Paul Quinn, a student intern writing from Oxford for the Clarion Ledger, has the story.
A refrigeration company sales representative accused of pocketing funds for equipment at a beef processing plant has been found guilty of charges related to the failed business.
A jury in Oxford this afternoon convicted James Draper of Mount Juliet, Tenn., of money laundering and interstate transportation of money obtained by fraud.
Draper faces up to 30 years in prison and $750,000 in fines on two charges.
It is the first time someone charged in connection with the failed venture in Yalobusha County has gone on trial. Continue reading “Jury finds Draper guilty of charges in beef plant case”
We can’t solve problems by using the same kind of thinking we used when we created them.
We surely can’t – particularly if we’re thinking about an entirely different problem than the one we’re trying to solve.
Einstein, of course, would never have given doing such a moments thought. I, on the other hand, am no Einstein but take some measure of comfort in knowing he understood how the rest of us could mismatch problems and solutions.
A human being is a part of a whole, called by us _universe_, a part limited in time and space. He experiences himself, his thoughts and feelings as something separated from the rest… a kind of optical delusion of his consciousness.
In our post-Katrina world, property insurance has become “a kind of optical delusion” of all things insurance.
This realization – AKA my Aha! Moment on the politics of insurance – came as I was reading the first paragraph of the draft policy statement of the National Council of State Legislatures (NCSL) on Insurance Regulatory Modernization.
Insurance serves as the cornerstone of the economy. Continue reading “Einstein applied to the politics of insurance”
Brass, just gotta be brass.
As more fully set forth herein, defendant respectfully requests that the court reconsider its order denying the defendant’s motion to recuse, forthwith hold an evidentiary hearing, and issue more specific findings of fact and conclusions of law in order to properly comply with Fed.R.Crim.P. 12(d).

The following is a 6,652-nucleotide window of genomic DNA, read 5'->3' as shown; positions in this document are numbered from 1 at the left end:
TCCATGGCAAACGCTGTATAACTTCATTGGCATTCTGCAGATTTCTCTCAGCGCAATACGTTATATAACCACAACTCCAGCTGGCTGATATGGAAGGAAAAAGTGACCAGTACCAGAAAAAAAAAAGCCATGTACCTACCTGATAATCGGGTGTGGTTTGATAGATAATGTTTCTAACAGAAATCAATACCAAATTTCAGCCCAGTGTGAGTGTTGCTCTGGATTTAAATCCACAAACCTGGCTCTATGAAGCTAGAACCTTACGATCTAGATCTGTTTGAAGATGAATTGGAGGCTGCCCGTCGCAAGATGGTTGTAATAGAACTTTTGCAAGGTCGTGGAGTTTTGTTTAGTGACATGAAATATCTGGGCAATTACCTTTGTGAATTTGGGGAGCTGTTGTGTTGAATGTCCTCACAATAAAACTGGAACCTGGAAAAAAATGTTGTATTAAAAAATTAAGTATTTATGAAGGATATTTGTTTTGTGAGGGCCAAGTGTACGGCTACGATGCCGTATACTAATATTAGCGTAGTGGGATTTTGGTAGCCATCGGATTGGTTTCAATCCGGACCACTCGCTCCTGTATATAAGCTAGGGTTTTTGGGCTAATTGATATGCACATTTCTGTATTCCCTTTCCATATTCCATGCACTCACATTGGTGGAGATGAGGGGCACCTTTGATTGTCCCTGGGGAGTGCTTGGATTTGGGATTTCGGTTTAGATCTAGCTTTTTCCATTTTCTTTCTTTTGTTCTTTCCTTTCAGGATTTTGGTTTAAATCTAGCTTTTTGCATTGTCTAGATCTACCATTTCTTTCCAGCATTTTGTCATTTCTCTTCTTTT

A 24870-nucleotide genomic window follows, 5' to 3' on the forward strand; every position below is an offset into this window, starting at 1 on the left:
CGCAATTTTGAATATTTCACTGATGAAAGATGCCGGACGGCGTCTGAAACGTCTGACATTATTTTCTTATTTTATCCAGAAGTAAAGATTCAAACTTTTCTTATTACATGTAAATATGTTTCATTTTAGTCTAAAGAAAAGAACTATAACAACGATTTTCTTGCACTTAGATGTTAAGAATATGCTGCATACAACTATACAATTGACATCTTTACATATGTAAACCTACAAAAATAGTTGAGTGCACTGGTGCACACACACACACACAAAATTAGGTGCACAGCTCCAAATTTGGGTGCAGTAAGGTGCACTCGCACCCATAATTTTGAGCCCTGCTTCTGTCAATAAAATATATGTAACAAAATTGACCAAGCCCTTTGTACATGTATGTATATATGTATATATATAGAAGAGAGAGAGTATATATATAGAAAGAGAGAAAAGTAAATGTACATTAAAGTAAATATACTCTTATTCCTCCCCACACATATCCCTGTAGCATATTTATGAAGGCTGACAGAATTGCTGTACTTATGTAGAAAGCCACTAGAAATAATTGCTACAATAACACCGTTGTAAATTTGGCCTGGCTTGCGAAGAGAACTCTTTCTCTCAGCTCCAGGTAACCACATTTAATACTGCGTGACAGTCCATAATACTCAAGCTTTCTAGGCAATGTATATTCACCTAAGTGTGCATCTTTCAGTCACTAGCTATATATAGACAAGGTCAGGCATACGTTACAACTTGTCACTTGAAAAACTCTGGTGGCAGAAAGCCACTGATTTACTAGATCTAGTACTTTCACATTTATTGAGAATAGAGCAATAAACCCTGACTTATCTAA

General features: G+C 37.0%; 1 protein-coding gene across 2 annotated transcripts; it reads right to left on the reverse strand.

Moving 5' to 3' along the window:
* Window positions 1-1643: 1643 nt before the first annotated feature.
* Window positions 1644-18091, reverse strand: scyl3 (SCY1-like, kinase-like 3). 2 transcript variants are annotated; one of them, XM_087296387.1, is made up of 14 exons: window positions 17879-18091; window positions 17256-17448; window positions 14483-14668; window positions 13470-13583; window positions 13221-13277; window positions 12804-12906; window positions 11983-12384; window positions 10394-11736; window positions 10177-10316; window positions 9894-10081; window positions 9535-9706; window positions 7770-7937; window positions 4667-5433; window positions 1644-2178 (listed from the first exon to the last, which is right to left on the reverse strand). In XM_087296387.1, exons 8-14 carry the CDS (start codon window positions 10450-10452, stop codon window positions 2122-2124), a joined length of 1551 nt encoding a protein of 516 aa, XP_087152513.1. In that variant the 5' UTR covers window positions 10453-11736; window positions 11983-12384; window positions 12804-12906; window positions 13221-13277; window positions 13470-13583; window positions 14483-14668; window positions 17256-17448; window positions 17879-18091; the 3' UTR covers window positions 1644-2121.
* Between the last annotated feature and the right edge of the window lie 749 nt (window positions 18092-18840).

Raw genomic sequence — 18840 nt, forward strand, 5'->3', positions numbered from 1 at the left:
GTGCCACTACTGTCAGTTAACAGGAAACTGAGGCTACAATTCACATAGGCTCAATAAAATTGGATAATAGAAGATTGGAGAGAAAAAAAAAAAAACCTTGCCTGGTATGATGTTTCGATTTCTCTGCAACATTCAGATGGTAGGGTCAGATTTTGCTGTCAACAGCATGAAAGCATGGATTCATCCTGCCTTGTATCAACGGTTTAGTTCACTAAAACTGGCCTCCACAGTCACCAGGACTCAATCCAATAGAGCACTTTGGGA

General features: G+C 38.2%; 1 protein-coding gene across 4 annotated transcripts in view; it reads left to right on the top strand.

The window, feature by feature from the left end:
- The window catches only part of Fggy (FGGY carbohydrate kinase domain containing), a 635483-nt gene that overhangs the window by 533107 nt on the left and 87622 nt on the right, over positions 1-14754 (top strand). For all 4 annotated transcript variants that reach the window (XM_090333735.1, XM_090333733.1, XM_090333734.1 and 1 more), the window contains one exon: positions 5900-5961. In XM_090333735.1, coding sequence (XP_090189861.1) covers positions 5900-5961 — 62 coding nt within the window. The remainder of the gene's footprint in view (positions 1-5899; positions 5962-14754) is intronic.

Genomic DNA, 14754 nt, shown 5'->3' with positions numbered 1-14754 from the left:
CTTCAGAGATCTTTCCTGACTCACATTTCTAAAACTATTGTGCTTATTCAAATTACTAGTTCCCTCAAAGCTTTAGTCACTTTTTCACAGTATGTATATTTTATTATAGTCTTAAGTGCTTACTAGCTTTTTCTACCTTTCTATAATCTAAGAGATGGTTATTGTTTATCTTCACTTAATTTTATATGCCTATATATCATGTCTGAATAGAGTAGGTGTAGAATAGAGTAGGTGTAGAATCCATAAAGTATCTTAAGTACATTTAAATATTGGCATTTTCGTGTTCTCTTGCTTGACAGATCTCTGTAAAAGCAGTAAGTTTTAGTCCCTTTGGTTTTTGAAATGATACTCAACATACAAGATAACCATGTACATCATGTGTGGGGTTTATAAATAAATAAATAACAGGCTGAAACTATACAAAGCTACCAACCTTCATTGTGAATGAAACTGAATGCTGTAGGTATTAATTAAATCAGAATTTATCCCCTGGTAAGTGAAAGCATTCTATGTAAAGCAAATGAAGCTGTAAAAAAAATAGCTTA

Proposed Memorandum in Support of Motion for Reconsideration and Renewed Request for Evidentiary Hearing here
Undersigned counsel had no notice that the status conference scheduled for June 6, 2008 would be anything other than a status conference preparatory to the evidentiary hearing scheduled for June 19, 2008. Without any notice to defense counsel, the court turned the status conference into a formal court hearing wherein the court ruled on the motion to recuse and request for evidentiary hearing.
Subsequently, the court issued its Order and Reasons entered on July 9, 2008 denying the defendant’s motion to recuse and request for evidentiary hearing (hereinafter the “Order and Reasons”). See R. Doc. 117. The defendant respectfully suggests that the Order and Reasons are inadequate and deficient in that Fed.R.Crim.P. 12(d) requires that the court state its essential findings on the record. As more fully set forth below, the court failed to review and summarize the evidence, identify and address the hotly contested factual issues, and resolve them on the record as required by law.